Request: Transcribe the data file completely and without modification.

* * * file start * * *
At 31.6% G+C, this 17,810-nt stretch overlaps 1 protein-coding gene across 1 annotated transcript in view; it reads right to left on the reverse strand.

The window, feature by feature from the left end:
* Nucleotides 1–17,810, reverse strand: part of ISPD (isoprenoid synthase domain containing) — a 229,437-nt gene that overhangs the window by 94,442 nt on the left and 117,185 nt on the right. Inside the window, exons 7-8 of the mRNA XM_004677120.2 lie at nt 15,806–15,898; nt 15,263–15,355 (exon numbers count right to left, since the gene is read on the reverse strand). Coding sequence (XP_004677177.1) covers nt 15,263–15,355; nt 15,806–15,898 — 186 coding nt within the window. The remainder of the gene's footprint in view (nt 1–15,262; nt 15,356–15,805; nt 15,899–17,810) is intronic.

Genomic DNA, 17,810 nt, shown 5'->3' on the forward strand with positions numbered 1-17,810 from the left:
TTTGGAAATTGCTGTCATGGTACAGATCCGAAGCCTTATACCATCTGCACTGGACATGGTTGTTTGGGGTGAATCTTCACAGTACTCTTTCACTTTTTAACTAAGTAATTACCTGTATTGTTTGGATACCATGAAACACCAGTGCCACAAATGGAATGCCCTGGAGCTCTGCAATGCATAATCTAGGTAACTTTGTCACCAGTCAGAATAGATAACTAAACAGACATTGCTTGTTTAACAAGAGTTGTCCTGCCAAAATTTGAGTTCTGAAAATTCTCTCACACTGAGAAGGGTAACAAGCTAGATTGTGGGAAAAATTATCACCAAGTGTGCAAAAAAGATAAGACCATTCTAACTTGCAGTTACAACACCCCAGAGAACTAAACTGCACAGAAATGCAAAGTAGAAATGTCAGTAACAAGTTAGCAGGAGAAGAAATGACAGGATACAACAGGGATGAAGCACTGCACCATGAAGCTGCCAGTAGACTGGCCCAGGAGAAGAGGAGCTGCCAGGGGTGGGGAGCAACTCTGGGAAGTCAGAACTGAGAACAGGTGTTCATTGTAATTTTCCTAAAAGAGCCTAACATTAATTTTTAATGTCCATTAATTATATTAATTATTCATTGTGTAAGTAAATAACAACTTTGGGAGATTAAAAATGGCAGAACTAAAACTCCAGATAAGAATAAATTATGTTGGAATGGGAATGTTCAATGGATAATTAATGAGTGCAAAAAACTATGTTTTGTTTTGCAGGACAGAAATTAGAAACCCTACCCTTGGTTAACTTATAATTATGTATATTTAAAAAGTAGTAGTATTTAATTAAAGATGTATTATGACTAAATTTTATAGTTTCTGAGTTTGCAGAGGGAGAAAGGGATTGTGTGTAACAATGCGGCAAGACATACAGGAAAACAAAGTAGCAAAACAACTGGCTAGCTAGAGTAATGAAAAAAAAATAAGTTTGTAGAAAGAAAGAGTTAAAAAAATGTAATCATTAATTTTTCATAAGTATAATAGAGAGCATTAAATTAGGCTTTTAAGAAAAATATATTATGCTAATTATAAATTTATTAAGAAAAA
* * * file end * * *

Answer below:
At 31.6% G+C, this 17,810-nt stretch overlaps 1 protein-coding gene across 1 annotated transcript in view; it reads right to left on the reverse strand.

The window, feature by feature from the left end:
* Nucleotides 1–17,810, reverse strand: part of ISPD (isoprenoid synthase domain containing) — a 229,437-nt gene that overhangs the window by 94,442 nt on the left and 117,185 nt on the right. Inside the window, exons 7-8 of the mRNA XM_004677120.2 lie at nt 15,806–15,898; nt 15,263–15,355 (exon numbers count right to left, since the gene is read on the reverse strand). Coding sequence (XP_004677177.1) covers nt 15,263–15,355; nt 15,806–15,898 — 186 coding nt within the window. The remainder of the gene's footprint in view (nt 1–15,262; nt 15,356–15,805; nt 15,899–17,810) is intronic.

Genomic DNA, 17,810 nt, shown 5'->3' on the forward strand with positions numbered 1-17,810 from the left:
TTTGGAAATTGCTGTCATGGTACAGATCCGAAGCCTTATACCATCTGCACTGGACATGGTTGTTTGGGGTGAATCTTCACAGTACTCTTTCACTTTTTAACTAAGTAATTACCTGTATTGTTTGGATACCATGAAACACCAGTGCCACAAATGGAATGCCCTGGAGCTCTGCAATGCATAATCTAGGTAACTTTGTCACCAGTCAGAATAGATAACTAAACAGACATTGCTTGTTTAACAAGAGTTGTCCTGCCAAAATTTGAGTTCTGAAAATTCTCTCACACTGAGAAGGGTAACAAGCTAGATTGTGGGAAAAATTATCACCAAGTGTGCAAAAAAGATAAGACCATTCTAACTTGCAGTTACAACACCCCAGAGAACTAAACTGCACAGAAATGCAAAGTAGAAATGTCAGTAACAAGTTAGCAGGAGAAGAAATGACAGGATACAACAGGGATGAAGCACTGCACCATGAAGCTGCCAGTAGACTGGCCCAGGAGAAGAGGAGCTGCCAGGGGTGGGGAGCAACTCTGGGAAGTCAGAACTGAGAACAGGTGTTCATTGTAATTTTCCTAAAAGAGCCTAACATTAATTTTTAATGTCCATTAATTATATTAATTATTCATTGTGTAAGTAAATAACAACTTTGGGAGATTAAAAATGGCAGAACTAAAACTCCAGATAAGAATAAATTATGTTGGAATGGGAATGTTCAATGGATAATTAATGAGTGCAAAAAACTATGTTTTGTTTTGCAGGACAGAAATTAGAAACCCTACCCTTGGTTAACTTATAATTATGTATATTTAAAAAGTAGTAGTATTTAATTAAAGATGTATTATGACTAAATTTTATAGTTTCTGAGTTTGCAGAGGGAGAAAGGGATTGTGTGTAACAATGCGGCAAGACATACAGGAAAACAAAGTAGCAAAACAACTGGCTAGCTAGAGTAATGAAAAAAAAATAAGTTTGTAGAAAGAAAGAGTTAAAAAAATGTAATCATTAATTTTTCATAAGTATAATAGAGAGCATTAAATTAGGCTTTTAAGAAAAATATATTATGCTAATTATAAATTTATTAAGAAAAA